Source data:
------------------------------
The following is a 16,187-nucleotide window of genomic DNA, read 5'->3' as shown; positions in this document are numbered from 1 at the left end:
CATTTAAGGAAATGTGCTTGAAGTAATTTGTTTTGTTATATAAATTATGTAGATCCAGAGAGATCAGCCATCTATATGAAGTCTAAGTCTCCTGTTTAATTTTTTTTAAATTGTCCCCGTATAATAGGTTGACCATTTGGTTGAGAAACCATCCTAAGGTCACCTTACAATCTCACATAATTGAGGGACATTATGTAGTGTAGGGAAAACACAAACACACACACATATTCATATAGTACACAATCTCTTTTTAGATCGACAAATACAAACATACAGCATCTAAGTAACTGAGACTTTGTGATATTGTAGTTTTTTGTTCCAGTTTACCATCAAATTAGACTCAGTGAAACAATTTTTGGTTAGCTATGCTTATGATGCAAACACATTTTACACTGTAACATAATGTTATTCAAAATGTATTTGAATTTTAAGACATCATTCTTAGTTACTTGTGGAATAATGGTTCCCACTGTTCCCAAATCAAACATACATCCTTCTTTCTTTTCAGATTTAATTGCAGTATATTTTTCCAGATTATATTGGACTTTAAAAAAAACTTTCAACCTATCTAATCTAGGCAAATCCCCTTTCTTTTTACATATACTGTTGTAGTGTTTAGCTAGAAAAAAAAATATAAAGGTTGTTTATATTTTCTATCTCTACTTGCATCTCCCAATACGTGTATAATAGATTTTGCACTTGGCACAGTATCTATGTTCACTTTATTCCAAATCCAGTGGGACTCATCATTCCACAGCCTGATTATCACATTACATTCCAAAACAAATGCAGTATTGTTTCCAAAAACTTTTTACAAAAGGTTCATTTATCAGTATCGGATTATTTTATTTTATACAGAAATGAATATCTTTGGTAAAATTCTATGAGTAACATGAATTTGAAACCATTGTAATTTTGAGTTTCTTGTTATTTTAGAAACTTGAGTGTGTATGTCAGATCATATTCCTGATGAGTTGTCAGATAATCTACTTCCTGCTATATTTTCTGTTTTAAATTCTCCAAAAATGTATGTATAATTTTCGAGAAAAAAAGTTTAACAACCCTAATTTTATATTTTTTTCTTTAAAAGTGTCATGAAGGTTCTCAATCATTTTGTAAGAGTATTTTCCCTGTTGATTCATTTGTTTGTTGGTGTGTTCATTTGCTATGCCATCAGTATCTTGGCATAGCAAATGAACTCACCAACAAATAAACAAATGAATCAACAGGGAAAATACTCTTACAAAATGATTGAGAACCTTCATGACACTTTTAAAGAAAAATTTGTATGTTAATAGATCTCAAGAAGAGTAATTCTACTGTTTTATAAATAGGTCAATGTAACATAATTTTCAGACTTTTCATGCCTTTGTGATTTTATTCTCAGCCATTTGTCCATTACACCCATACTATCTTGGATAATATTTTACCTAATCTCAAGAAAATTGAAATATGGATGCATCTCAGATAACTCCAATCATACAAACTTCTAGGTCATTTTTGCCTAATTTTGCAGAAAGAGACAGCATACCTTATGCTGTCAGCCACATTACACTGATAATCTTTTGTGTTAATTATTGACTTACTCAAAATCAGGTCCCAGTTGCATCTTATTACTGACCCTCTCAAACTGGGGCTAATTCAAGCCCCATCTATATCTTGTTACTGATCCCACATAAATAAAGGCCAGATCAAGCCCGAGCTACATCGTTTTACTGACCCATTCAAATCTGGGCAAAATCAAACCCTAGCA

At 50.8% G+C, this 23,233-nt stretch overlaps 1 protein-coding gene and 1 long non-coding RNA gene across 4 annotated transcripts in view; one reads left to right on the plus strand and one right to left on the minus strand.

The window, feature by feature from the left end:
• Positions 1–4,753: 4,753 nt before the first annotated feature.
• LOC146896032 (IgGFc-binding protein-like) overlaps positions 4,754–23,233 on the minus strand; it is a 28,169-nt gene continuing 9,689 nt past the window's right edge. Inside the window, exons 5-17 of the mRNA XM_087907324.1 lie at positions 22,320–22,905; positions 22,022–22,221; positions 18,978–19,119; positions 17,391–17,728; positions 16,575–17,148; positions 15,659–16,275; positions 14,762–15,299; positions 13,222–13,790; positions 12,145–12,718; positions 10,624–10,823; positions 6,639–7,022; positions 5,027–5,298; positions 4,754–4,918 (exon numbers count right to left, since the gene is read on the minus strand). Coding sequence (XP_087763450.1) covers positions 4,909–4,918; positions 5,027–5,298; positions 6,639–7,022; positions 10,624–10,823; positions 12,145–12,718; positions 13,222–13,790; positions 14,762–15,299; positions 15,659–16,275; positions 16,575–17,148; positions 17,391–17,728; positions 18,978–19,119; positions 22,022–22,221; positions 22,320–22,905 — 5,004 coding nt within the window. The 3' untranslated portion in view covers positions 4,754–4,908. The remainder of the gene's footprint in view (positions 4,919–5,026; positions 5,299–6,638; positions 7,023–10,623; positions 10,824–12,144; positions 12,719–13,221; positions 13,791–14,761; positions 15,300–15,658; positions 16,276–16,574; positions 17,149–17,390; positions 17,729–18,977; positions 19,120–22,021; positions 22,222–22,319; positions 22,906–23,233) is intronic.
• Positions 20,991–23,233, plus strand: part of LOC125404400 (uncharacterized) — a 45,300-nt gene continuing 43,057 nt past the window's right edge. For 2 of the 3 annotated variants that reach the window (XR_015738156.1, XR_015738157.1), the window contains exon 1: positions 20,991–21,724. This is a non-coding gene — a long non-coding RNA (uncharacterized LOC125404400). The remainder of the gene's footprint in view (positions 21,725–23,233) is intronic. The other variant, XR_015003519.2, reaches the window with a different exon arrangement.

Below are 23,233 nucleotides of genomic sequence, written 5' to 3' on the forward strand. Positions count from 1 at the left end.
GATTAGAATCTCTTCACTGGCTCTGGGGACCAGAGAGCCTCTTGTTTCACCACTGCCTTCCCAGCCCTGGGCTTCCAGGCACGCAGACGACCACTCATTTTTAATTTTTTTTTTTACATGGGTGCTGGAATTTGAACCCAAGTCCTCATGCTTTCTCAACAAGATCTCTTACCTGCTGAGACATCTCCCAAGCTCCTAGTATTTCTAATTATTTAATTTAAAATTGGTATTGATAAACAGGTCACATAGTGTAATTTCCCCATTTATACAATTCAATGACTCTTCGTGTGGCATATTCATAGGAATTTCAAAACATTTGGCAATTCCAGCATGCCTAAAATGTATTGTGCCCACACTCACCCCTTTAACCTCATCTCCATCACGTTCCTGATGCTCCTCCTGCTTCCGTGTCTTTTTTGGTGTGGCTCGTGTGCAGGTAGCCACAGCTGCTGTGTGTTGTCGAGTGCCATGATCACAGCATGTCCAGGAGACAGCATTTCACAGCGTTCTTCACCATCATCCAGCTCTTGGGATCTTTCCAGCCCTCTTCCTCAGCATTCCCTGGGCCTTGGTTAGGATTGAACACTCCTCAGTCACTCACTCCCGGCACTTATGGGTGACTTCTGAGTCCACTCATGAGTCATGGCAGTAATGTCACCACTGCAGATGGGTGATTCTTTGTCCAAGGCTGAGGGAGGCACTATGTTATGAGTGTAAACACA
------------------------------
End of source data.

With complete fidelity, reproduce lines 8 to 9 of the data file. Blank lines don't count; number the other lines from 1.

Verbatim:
Below are 23,233 nucleotides of genomic sequence, written 5' to 3' on the forward strand. Positions count from 1 at the left end.
GATTAGAATCTCTTCACTGGCTCTGGGGACCAGAGAGCCTCTTGTTTCACCACTGCCTTCCCAGCCCTGGGCTTCCAGGCACGCAGACGACCACTCATTTTTAATTTTTTTTTTTACATGGGTGCTGGAATTTGAACCCAAGTCCTCATGCTTTCTCAACAAGATCTCTTACCTGCTGAGACATCTCCCAAGCTCCTAGTATTTCTAATTATTTAATTTAAAATTGGTATTGATAAACAGGTCACATAGTGTAATTTCCCCATTTATACAATTCAATGACTCTTCGTGTGGCATATTCATAGGAATTTCAAAACATTTGGCAATTCCAGCATGCCTAAAATGTATTGTGCCCACACTCACCCCTTTAACCTCATCTCCATCACGTTCCTGATGCTCCTCCTGCTTCCGTGTCTTTTTTGGTGTGGCTCGTGTGCAGGTAGCCACAGCTGCTGTGTGTTGTCGAGTGCCATGATCACAGCATGTCCAGGAGACAGCATTTCACAGCGTTCTTCACCATCATCCAGCTCTTGGGATCTTTCCAGCCCTCTTCCTCAGCATTCCCTGGGCCTTGGTTAGGATTGAACACTCCTCAGTCACTCACTCCCGGCACTTATGGGTGACTTCTGAGTCCACTCATGAGTCATGGCAGTAATGTCACCACTGCAGATGGGTGATTCTTTGTCCAAGGCTGAGGGAGGCACTATGTTATGAGTGTAAACACA